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J Natl Cancer Inst. 1995 Jun 21;87(12):895-902.

Telomerase activity in small-cell and non-small-cell lung cancers.

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  • 1Department of Cell Biology and Neuroscience, University of Texas Southwestern Medical Center at Dallas 75235-9039, USA.



Telomerase is an enzyme that adds hexameric TTAGGG nucleotide repeats onto the ends of vertebrate chromosomal DNAs (i.e., telomeres) to compensate for losses that occur with each round of DNA replication. Somatic cells do not have telomerase activity and stop dividing when the telomeric ends of at least some chromosomes have been shortened to a critical length. It has been suggested that immortalized cells (including some, but probably not all, cancer cells) continue to proliferate indefinitely because they express telomerase.


To investigate whether expression of telomerase is a prerequisite for the development of naturally occurring human cancers, we assayed the levels of telomerase activity in specimens of human lung tumor and adjacent normal tissue.


Using a polymerase chain reaction-based assay, we examined telomerase activity in 136 primary lung cancer tissues and 68 adjacent noncancerous tissues obtained by surgical resection. We also studied telomerase activity in four primary and 23 metastatic lesions obtained through biopsy, (two patients) or autopsy (10 patients). Relative telomerase activity levels were estimated by serial dilutions of extracts prepared from the specimens. Telomerase activity was also assayed in extracts of cells present in pleural fluids from three patients with adenocarcinoma of the lung.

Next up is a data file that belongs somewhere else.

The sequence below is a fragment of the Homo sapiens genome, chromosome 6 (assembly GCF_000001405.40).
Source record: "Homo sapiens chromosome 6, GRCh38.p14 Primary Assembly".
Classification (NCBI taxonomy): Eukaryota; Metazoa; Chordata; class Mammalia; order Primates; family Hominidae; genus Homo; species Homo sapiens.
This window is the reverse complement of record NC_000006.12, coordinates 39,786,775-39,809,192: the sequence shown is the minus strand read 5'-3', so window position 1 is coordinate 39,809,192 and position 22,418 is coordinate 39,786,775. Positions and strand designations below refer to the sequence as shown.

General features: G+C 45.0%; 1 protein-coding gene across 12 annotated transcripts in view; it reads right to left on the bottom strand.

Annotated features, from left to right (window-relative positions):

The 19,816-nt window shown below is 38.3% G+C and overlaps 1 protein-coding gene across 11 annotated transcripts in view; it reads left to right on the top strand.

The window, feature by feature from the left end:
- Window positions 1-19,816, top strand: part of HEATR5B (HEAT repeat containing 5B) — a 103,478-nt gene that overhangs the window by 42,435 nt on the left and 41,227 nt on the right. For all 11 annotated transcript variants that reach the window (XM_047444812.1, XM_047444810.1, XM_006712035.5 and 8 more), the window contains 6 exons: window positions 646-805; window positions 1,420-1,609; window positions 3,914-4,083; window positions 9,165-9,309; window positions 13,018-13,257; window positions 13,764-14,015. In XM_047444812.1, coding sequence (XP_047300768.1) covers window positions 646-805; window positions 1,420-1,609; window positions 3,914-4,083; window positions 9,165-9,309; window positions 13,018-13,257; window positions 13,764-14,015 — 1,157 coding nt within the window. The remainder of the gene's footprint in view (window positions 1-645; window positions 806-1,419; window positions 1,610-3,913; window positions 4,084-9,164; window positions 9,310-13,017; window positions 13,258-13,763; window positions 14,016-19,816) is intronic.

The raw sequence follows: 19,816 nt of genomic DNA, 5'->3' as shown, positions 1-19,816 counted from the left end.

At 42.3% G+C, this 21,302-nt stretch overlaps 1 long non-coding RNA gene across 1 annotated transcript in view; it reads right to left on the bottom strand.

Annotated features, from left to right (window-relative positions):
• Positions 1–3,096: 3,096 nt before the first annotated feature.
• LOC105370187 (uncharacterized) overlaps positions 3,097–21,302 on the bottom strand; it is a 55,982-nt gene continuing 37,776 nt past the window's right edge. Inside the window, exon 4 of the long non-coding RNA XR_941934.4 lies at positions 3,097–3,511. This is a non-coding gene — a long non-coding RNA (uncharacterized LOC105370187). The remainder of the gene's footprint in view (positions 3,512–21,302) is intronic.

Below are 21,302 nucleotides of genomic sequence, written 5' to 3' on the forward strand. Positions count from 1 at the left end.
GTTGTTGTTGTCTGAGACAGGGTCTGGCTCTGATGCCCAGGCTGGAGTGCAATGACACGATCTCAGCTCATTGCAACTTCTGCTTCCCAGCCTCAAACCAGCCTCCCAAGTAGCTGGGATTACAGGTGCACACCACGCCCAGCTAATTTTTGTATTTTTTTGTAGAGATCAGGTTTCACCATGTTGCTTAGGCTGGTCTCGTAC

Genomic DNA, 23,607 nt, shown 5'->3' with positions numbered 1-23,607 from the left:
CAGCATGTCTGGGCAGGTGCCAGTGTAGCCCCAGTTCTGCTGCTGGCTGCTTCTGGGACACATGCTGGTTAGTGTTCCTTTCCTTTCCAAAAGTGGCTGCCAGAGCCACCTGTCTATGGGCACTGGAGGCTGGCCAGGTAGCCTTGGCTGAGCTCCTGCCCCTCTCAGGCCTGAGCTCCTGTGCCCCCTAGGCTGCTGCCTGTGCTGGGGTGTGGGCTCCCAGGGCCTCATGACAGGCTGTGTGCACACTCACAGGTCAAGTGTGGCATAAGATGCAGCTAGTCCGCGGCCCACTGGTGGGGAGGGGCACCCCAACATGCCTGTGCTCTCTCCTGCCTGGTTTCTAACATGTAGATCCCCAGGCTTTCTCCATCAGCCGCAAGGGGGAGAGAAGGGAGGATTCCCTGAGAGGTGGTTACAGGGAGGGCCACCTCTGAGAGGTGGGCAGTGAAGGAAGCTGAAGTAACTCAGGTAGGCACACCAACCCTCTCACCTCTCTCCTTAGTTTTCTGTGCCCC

Among surgically resected samples, telomerase activity was detected in 109 (80.1%) of 136 primary lung cancer tissues and in three (4.4%) of 68 normal adjacent tissues. All 11 surgically resected specimens of primary small-cell lung cancer (from 11 patients) revealed high levels of telomerase activity, whereas the activity ranged from undetectable to high levels in the 125 surgically resected specimens of primary non-small-cell lung cancer tissue (from 125 patients). Generally, high levels of telomerase activity were observed in metastatic lesions and tumors with altered telomere length. A few primary and, surprisingly, some metastatic tumors did not appear to have detectable telomerase activity. Telomerase activity was, however, detected in cells present in all tested pleural fluids obtained (from three patients with adenocarcinoma of the lung).


The subset of non-small-cell lung cancers that exhibits only low or undetectable levels of telomerase activity may contain primarily mortal cancer cells. Cancers that exhibit high levels of telomerase activity, such as all of the small-cell lung cancers examined in this study, are likely to consist mainly of immortal cells.


Telomerase activity may be useful both as a diagnostic marker to detect the existence of immortal lung cancer cells in clinical materials and as a target for therapeutic intervention.

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